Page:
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Meet My Role Model

FIRST-PERSON

Posted: December 1, 2013 2:00 a.m.
Updated: December 1, 2013 2:00 a.m.

Valencia Resident Julia Nissley

 

My friend Julia called the other day.  She’s an energetic woman who served with me on a youth sports board a few years back.  Julia was looking for a good visit and we agreed to meet later in the week – she said she could drop by the Corner Bakery on her walk to the post office . . . after her tennis date at the "Y." 

Keeping up with Julia is exhilarating.  She is an unassuming presence in any social setting, but that woman can whip a fuzzy yellow ball past an opponent so fast that heads spin. She is all business on the tennis court, maintaining a cordiality that genteelly masks a winner’s instinct.  Looking at her 87th birthday in the rearview mirror, it’s true that her game has slowed a bit, but Julia compensates by partnering with a pro half her age, so she still cleans up.  

As I plunge deeper into my 50s and work to define career “success” in my own terms, Julia is a role model.  Who among us wouldn’t give our eye teeth to have what she has achieved – a flexible work schedule, a home office, a regular tennis date with good friends and a successful book in publication?  Not to mention an indomitable spirit, triumph over serious illness, a fine sense of humor, and a passel of really smart grandkids.  You get my point.

When her first marriage ended in late 1960s, Julia was left with young teens to raise, no support from their father and a salary that did not meet her needs.  With help from her parents, Julia quit her secretarial job to pursue an education full time; in six months she completed the attorney assistant training program in probate administration at UCLA’s School of Law.  Returning to the workforce in her new capacity as a paralegal, she eventually became a probate administrator with the L.A. law firm of Silverberg, Rosen, Leon & Behr.  

It was here, in the middle of her life, that Julia had a very bright idea.  The process of probate administration was evolving and becoming more standardized.  She saw the opportunity to help people navigate the process on their own without paying a lawyer’s fee.  Julia announced to her boss (a man and a lawyer) that she was going to write a book about how to probate an estate.  He laughed.

Undaunted by his skepticism, Julia sent a sample chapter to a California publisher one Saturday morning.  She was shocked the following Monday to find a message on her machine - they wanted her book!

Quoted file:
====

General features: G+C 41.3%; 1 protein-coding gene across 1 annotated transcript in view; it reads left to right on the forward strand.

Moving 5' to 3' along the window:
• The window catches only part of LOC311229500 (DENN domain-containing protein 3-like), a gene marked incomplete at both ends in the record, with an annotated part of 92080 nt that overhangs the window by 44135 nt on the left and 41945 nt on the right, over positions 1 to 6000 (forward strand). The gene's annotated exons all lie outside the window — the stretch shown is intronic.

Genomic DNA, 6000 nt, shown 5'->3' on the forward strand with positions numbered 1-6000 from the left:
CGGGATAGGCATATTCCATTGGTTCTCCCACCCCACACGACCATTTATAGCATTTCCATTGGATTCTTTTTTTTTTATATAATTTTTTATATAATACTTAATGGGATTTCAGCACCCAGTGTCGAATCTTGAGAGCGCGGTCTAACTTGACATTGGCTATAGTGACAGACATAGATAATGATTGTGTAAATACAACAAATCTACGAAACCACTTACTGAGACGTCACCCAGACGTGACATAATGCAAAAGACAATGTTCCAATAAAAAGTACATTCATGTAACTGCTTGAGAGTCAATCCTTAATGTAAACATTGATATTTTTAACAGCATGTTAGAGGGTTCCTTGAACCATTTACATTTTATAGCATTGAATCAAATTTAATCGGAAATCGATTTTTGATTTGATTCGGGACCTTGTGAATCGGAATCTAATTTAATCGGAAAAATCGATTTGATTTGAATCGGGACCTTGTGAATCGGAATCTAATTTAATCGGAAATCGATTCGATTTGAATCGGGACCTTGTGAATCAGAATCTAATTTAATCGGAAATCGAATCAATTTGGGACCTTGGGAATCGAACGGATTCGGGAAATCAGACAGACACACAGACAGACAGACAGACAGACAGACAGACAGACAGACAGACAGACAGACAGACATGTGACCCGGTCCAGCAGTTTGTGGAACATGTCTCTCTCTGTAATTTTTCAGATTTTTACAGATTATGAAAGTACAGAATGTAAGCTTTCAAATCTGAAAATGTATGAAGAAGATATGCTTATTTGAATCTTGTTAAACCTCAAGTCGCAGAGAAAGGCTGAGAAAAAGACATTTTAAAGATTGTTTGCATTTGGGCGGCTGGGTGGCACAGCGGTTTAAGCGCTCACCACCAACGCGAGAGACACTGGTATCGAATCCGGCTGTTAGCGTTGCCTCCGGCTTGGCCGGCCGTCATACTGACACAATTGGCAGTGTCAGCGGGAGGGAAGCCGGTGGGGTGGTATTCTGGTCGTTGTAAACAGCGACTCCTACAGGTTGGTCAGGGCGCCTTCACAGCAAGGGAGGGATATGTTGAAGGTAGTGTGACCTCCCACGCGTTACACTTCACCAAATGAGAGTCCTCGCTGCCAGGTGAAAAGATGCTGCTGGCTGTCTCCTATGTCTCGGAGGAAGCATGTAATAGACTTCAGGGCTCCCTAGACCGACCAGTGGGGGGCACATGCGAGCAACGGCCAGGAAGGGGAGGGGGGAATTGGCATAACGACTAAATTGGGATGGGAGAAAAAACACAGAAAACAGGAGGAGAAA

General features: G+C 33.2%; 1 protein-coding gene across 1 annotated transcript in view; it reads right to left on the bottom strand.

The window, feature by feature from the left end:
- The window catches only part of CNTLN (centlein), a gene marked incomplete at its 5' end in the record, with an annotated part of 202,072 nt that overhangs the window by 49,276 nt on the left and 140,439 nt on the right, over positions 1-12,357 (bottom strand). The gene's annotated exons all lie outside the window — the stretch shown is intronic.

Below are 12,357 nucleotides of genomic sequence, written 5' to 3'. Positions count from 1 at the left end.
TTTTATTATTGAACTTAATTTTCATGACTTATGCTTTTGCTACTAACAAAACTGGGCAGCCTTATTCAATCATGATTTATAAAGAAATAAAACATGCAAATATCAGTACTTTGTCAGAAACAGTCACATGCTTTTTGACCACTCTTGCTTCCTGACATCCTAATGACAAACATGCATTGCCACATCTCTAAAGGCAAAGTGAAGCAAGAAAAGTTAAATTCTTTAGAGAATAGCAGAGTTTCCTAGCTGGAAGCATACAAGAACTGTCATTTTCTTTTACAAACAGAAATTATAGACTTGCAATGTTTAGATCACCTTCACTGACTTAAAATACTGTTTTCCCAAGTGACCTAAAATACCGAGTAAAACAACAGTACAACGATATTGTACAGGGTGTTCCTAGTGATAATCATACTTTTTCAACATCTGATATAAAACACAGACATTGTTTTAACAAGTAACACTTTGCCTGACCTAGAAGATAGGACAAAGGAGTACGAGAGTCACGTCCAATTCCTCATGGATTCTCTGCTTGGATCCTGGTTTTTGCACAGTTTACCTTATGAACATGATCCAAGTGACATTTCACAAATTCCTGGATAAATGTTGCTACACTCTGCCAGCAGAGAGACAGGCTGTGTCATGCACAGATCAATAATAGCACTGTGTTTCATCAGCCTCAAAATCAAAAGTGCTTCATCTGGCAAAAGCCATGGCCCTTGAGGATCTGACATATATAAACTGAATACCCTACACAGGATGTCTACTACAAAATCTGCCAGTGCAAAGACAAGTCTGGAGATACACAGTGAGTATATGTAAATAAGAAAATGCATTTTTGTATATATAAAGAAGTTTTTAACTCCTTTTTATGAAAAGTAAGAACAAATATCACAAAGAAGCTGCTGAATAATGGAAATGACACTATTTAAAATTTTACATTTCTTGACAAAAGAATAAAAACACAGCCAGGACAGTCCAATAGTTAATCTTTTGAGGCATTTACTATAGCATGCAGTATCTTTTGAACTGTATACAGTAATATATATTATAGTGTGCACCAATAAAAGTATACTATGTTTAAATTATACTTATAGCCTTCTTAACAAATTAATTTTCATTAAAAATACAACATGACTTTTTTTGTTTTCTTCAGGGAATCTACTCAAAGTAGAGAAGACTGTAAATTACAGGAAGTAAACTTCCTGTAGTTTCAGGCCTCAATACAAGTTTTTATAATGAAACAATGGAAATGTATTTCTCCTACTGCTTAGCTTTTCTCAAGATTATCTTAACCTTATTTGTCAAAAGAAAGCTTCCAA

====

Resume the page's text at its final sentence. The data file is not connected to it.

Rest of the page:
Julia prepared a small feast of crow and took the dish, along with the publisher’s contract, to her law office.  Her attorney colleagues reviewed the offer and she signed it.

Thereafter Julia dedicated all her spare time - nights, weekends, holidays, and vacations – to sitting in her bedroom composing chapters on her IBM Selectric typewriter.  

Julia’s new husband (a dashing tennis pro named Ron)  kept would-be intruders at bay and even posted a “Quiet - No Admittance” sign on her door.  

Maintaining her full-time position, it took Julia an entire year to write and have Nolo Press publish the definitive guide on “How to Probate an Estate in California” – which you can get a local bookstore.

 Julia’s work gets good reviews - her grateful readers have deep regard for her ability to make this bewildering legal process interesting, engaging and not-in-the-least intimidating.  

Over the course of her life, Julia has found second-time love with a humorous, intelligent man who loves tennis even more than she.  

She has beaten breast cancer (ten years cancer-free this month) and maintained an active career as a respected expert in her field.  Julia has set up a non-profit organization to support youth tennis programs in Santa Clarita and served as an active organizer for many years.  

Julia inspires me because she has never stopped discovering her own capacity.  As a tennis player, a single parent, a legal professional, an author, and a community leader she continues to embrace new ideas, opportunities and challenges – regularly dishing out “love” on the tennis court.  I want to be just like her when I grow up.  

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